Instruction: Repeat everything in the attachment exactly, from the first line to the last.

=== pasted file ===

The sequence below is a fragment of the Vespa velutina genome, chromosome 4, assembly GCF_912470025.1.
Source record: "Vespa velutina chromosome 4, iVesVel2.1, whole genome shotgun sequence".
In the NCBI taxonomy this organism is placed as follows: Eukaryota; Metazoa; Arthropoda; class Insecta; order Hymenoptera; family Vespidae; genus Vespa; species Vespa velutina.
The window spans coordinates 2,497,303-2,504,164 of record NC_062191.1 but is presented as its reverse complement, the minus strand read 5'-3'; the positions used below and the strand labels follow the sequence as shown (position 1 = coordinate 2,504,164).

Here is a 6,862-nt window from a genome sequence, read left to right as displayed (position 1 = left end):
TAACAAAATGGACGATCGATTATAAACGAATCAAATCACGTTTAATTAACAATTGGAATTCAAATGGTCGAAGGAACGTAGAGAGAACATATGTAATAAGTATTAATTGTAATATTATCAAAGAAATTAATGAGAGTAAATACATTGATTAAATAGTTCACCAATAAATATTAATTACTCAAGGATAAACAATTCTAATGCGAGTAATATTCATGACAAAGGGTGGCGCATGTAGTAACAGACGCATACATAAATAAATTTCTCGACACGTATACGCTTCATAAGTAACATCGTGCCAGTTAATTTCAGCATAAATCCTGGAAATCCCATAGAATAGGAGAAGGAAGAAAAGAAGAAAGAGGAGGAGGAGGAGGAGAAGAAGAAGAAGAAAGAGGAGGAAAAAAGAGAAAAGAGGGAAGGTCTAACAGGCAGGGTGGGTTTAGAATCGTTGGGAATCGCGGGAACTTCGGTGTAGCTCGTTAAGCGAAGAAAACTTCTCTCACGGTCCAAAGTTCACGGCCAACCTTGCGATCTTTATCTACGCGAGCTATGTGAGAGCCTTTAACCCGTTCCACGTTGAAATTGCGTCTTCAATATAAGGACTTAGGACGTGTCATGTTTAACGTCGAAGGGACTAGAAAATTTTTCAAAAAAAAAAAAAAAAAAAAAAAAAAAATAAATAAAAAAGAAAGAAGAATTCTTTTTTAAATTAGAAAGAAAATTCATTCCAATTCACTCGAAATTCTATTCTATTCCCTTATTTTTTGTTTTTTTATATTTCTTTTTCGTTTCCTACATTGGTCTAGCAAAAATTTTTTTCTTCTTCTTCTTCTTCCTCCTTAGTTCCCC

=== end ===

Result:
The sequence below is a fragment of the Vespa velutina genome, chromosome 4, assembly GCF_912470025.1.
Source record: "Vespa velutina chromosome 4, iVesVel2.1, whole genome shotgun sequence".
In the NCBI taxonomy this organism is placed as follows: Eukaryota; Metazoa; Arthropoda; class Insecta; order Hymenoptera; family Vespidae; genus Vespa; species Vespa velutina.
The window spans coordinates 2,497,303-2,504,164 of record NC_062191.1 but is presented as its reverse complement, the minus strand read 5'-3'; the positions used below and the strand labels follow the sequence as shown (position 1 = coordinate 2,504,164).

Here is a 6,862-nt window from a genome sequence, read left to right as displayed (position 1 = left end):
TAACAAAATGGACGATCGATTATAAACGAATCAAATCACGTTTAATTAACAATTGGAATTCAAATGGTCGAAGGAACGTAGAGAGAACATATGTAATAAGTATTAATTGTAATATTATCAAAGAAATTAATGAGAGTAAATACATTGATTAAATAGTTCACCAATAAATATTAATTACTCAAGGATAAACAATTCTAATGCGAGTAATATTCATGACAAAGGGTGGCGCATGTAGTAACAGACGCATACATAAATAAATTTCTCGACACGTATACGCTTCATAAGTAACATCGTGCCAGTTAATTTCAGCATAAATCCTGGAAATCCCATAGAATAGGAGAAGGAAGAAAAGAAGAAAGAGGAGGAGGAGGAGGAGAAGAAGAAGAAGAAAGAGGAGGAAAAAAGAGAAAAGAGGGAAGGTCTAACAGGCAGGGTGGGTTTAGAATCGTTGGGAATCGCGGGAACTTCGGTGTAGCTCGTTAAGCGAAGAAAACTTCTCTCACGGTCCAAAGTTCACGGCCAACCTTGCGATCTTTATCTACGCGAGCTATGTGAGAGCCTTTAACCCGTTCCACGTTGAAATTGCGTCTTCAATATAAGGACTTAGGACGTGTCATGTTTAACGTCGAAGGGACTAGAAAATTTTTCAAAAAAAAAAAAAAAAAAAAAAAAAAAATAAATAAAAAAGAAAGAAGAATTCTTTTTTAAATTAGAAAGAAAATTCATTCCAATTCACTCGAAATTCTATTCTATTCCCTTATTTTTTGTTTTTTTATATTTCTTTTTCGTTTCCTACATTGGTCTAGCAAAAATTTTTTTCTTCTTCTTCTTCTTCCTCCTTAGTTCCCC